The response from Forrester Research is it depends. But the bottom line is that based on survey research the firm released a report today, it’s time for some rethinking of corporate blogs. (To get the report you have to hand over some contact data).
Forrester found that 16% of the people who read company blogs trust them—less than every other form of content they asked about, including print media, direct mail, even corporate emails.
The funny thing from my perspective is that those that read blogs regularly trust corporate blogs more, though still less than most other forms of content. And 39% of those who blog at least once a month trust them, Forrester says.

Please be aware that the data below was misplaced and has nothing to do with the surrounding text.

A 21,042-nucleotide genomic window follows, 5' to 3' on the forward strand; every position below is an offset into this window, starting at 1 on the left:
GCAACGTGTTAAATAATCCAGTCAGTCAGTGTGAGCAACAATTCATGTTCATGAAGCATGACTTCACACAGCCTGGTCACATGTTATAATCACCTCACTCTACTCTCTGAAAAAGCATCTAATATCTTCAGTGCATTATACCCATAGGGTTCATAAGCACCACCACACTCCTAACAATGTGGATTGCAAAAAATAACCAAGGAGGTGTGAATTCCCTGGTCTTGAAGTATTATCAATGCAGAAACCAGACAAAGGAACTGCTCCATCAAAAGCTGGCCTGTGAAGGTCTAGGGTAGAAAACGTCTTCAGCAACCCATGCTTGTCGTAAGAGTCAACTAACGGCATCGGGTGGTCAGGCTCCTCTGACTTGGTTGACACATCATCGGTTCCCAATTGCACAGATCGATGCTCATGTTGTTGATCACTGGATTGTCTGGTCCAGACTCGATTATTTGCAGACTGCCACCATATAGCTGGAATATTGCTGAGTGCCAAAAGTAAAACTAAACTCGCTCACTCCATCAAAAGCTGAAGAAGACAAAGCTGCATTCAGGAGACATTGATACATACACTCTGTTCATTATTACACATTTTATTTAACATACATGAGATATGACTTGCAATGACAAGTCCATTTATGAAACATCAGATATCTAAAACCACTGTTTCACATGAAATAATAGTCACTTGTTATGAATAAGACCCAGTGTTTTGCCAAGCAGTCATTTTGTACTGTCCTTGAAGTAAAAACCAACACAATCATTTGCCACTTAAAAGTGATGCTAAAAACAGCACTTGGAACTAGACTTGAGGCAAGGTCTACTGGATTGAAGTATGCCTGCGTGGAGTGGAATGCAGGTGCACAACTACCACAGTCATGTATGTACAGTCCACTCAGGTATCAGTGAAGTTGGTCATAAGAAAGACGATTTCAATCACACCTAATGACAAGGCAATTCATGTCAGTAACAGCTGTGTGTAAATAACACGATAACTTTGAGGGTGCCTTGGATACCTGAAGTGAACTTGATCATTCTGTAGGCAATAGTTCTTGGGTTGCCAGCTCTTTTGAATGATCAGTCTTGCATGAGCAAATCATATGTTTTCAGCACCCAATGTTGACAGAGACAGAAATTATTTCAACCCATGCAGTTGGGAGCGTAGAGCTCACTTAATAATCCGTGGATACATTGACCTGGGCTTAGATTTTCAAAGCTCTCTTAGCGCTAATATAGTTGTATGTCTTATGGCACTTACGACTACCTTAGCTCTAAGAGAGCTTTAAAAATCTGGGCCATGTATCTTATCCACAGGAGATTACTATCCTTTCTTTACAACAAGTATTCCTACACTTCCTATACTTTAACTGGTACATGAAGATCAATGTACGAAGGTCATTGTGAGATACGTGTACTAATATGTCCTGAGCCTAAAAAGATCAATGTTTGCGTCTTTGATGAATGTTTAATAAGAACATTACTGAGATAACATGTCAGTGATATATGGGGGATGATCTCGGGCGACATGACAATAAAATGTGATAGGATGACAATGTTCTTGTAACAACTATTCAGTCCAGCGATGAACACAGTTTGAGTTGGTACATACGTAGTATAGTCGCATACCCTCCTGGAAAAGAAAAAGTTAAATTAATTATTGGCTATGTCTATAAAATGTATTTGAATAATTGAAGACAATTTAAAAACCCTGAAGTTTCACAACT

Forrester has some advice for corporate blogging that works. (Flogging products isn’t one of the strategies….) Among the things they recommend is don’t blog about products, blog about customers’ problems. Blog if you’re a celeb like Amazon’s Bezos or Mark Cuban. Also, if you’re popular or inspire cult-like following, like Apple, it doesn’t matter what you blog. People will read it. And keep your employees blogging. A wide range of voices, like the thousands of bloggers at IBM and Sun, seems to have more credibility than just one corporate one.
But the old saw about blogging to have a voice? Forrester calls that the weakest rational of all. It’s only good for PR, which may be necessary if you’re Dell and under siege for your customer service. But putting a voice on what’s essentially press releases doesn’t make you more trustworthy. Inevitably, then, it seems like there’s much less room for corporate blogging than some companies think. And also less room to think that you might be taking people in through corporate blogging that’s all about spin.